Capitol Hill Baptist Church Meets Again after Successful Lawsuit over COVID Restrictions

Mikaela Mathews | Contributor | Wednesday, October 21, 2020
Washington DC, Capitol Hill Baptist Church meets for the first time in DC

Capitol Hill Baptist Church Meets Again after Successful Lawsuit over COVID Restrictions

The 850-member Capitol Hill Baptist Church gathered for the first time since March in Washington D.C. this past weekend after a successful lawsuit against the District over COVID-19 restrictions.

The church, which had been meeting in the less restrictive Virginia, gathered in Anacostia Park in Southeast D.C. wearing masks and staying six feet apart. Members also brought their own Bibles and printed bulletins.

To help prevent the spread of COVID-19, D.C. Mayor Muriel Bowser prohibited religious outdoor or indoor meetings of over 100 people. However, the church complained that the government discriminated against religious organizations.

“For example, on June 6, 2020, Mayor Bowser appeared personally at an outdoor gathering of tens of thousands of people at the corner of 16th and H Streets, NW and delivered a speech describing the large gathering as ‘wonderful to see,’” the complaint said.

“And only three weeks ago, the Mayor coordinated with organizers of the Commitment March on Washington to ‘re-imagine’ the five-hour event on the steps of the Lincoln Memorial for several thousand people in attendance to hear an array of speakers.”

U.S. District Court Judge Trevor McFadden ruled in favor of the church pastored by Mark Dever, stating that the “District has failed to offer evidence at this stage showing that it has a compelling interest in preventing the Church from meeting outdoors with appropriate precautions” and violated the Religious Freedom Restoration Act.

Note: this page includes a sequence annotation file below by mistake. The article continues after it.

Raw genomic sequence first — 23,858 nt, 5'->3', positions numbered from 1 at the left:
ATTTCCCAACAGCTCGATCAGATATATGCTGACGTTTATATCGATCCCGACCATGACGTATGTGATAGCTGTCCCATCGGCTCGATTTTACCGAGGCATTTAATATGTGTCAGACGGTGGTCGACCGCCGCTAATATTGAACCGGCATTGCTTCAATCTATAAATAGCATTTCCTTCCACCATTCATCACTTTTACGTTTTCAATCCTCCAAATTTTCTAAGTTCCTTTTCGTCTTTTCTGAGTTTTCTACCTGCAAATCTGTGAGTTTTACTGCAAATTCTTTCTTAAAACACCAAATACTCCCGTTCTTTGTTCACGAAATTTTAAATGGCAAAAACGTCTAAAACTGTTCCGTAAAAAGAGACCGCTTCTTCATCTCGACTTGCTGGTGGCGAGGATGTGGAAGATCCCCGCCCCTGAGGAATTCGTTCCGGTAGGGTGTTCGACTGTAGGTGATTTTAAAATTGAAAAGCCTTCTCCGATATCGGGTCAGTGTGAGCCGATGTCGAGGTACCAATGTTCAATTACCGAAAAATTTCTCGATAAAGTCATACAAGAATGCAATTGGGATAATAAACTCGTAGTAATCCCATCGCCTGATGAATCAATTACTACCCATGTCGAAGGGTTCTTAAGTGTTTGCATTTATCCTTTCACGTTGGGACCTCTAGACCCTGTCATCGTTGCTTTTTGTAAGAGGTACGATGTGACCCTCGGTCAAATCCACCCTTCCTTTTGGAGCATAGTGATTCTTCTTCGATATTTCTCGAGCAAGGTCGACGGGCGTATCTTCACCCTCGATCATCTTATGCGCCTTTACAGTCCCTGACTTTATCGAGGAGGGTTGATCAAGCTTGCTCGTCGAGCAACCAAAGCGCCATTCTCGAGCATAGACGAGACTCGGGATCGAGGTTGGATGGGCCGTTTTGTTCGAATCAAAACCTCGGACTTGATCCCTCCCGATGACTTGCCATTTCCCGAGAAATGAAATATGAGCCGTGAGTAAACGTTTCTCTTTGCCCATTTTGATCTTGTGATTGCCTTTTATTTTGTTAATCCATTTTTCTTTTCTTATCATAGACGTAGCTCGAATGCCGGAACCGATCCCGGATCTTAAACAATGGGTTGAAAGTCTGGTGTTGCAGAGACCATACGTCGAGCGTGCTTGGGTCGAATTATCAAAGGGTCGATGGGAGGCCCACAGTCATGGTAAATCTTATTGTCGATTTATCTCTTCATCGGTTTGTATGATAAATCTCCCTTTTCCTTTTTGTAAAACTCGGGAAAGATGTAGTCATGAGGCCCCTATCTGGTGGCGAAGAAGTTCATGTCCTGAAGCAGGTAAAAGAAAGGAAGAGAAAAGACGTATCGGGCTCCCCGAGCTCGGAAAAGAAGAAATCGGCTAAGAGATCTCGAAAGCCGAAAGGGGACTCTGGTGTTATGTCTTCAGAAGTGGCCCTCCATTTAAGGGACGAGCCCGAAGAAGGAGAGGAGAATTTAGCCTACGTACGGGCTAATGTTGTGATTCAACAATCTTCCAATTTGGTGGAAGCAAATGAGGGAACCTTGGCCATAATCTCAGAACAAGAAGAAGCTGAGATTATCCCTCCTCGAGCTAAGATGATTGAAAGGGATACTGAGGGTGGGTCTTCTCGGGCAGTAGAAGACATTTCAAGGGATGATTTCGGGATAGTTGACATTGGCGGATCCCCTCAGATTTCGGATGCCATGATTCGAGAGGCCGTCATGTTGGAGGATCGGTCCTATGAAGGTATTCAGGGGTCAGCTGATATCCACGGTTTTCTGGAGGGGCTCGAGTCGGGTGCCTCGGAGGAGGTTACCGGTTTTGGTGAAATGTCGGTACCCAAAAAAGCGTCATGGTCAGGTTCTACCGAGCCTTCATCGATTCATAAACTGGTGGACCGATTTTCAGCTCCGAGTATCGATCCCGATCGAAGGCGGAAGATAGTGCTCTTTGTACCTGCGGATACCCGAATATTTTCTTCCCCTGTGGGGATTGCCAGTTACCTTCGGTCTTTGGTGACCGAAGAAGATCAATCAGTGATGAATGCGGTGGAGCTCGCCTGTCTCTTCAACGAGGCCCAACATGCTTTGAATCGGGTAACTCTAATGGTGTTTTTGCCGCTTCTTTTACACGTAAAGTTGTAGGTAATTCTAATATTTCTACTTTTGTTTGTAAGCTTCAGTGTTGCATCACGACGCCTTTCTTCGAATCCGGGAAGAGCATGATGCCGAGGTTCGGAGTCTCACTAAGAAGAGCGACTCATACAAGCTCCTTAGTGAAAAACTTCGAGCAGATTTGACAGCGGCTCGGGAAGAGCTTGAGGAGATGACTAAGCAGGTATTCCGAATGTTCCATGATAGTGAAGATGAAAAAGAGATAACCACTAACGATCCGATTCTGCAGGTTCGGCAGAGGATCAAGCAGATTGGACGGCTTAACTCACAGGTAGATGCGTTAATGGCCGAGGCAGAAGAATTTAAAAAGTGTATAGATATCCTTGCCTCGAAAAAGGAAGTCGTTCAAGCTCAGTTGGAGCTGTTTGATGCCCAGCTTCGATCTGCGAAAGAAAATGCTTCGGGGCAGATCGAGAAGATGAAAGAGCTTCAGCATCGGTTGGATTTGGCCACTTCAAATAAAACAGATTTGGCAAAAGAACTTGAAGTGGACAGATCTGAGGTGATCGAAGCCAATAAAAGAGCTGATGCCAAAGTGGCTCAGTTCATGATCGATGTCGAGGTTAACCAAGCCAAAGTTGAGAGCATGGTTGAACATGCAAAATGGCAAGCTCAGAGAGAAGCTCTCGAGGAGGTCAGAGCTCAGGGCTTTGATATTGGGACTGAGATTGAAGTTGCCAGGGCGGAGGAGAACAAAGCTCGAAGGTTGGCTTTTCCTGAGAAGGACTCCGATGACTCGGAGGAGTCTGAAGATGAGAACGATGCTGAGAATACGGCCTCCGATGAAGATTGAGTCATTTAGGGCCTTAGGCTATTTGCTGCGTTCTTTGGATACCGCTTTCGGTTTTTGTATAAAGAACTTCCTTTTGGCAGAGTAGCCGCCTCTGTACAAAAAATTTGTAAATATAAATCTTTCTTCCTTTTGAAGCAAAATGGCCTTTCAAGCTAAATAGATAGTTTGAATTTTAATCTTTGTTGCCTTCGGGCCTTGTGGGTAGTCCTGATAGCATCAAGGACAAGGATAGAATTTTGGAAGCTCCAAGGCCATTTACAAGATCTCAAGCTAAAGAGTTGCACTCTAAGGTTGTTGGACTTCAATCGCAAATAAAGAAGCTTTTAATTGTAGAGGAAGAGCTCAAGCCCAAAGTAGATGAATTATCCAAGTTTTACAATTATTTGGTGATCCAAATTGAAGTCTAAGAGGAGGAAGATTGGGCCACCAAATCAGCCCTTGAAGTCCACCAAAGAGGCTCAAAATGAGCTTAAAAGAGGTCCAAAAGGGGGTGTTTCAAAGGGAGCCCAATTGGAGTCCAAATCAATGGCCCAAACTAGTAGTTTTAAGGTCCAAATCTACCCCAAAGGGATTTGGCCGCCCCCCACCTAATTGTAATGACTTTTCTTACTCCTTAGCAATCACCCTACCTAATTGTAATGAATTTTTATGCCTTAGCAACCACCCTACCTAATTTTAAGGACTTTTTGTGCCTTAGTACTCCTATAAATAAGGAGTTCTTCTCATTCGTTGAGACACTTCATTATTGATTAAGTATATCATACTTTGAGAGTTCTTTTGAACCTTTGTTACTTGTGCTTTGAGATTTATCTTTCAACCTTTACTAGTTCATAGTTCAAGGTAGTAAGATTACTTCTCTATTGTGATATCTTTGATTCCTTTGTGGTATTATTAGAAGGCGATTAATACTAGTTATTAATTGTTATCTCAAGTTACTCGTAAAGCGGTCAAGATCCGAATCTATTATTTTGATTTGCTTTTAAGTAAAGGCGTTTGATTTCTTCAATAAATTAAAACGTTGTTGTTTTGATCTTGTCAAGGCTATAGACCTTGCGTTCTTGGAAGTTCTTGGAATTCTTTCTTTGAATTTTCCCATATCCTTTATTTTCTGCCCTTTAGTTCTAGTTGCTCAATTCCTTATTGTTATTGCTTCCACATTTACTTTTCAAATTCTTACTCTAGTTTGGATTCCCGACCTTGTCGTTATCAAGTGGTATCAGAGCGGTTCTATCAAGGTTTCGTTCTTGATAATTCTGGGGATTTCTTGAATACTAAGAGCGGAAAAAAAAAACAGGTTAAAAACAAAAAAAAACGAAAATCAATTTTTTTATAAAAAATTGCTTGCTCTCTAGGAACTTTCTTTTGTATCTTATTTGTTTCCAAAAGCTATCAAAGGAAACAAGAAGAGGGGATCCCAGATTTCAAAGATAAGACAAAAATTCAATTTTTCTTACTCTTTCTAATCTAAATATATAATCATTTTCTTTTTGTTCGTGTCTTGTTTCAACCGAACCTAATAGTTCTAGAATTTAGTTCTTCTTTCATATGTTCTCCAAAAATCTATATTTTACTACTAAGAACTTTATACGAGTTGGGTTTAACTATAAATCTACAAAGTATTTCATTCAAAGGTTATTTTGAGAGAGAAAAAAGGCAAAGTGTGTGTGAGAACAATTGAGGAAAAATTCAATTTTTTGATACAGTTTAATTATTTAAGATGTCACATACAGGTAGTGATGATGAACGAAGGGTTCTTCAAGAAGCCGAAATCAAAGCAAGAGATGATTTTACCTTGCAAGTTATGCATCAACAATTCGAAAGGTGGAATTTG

McFadden reasoned that if the church maintains proper health protocols, the District has no legal argument to restrict them.

The church thanked the mayor, nonetheless, for “her dedicated efforts to protect the public health of our city while balancing the importance of various First Amendment rights.”

“A church is not a building that can be opened or closed,” said Justin Sok, a pastor at Capitol Hill. “A church is not an event to be watched. A church is a community that gathers regularly, and we are thankful that such communities are once again being treated fairly by our government.”

Churches from coast to coast have taken issue with their local governments over religious freedom and COVID-19 restrictions. Thousands of Catholic leaders in San Francisco recently petitioned the city’s one-person limitation on churches, as previously reported by Christian Headlines.

If you are concerned that the government is giving churches and bible studies LESS FREEDOM than other similar-in-nature non-religious activities, then your support is needed to defend the church and religious freedom. Find out how you can join with Alliance Defending Freedom to protect your religious freedom here.

Photo courtesy: Vlad Tchompalov/Unsplash

Mikaela Mathews is a freelance writer and editor based in Dallas, TX. She was the editor of a local magazine and a contributing writer for the Galveston Daily News and Spirit Magazine.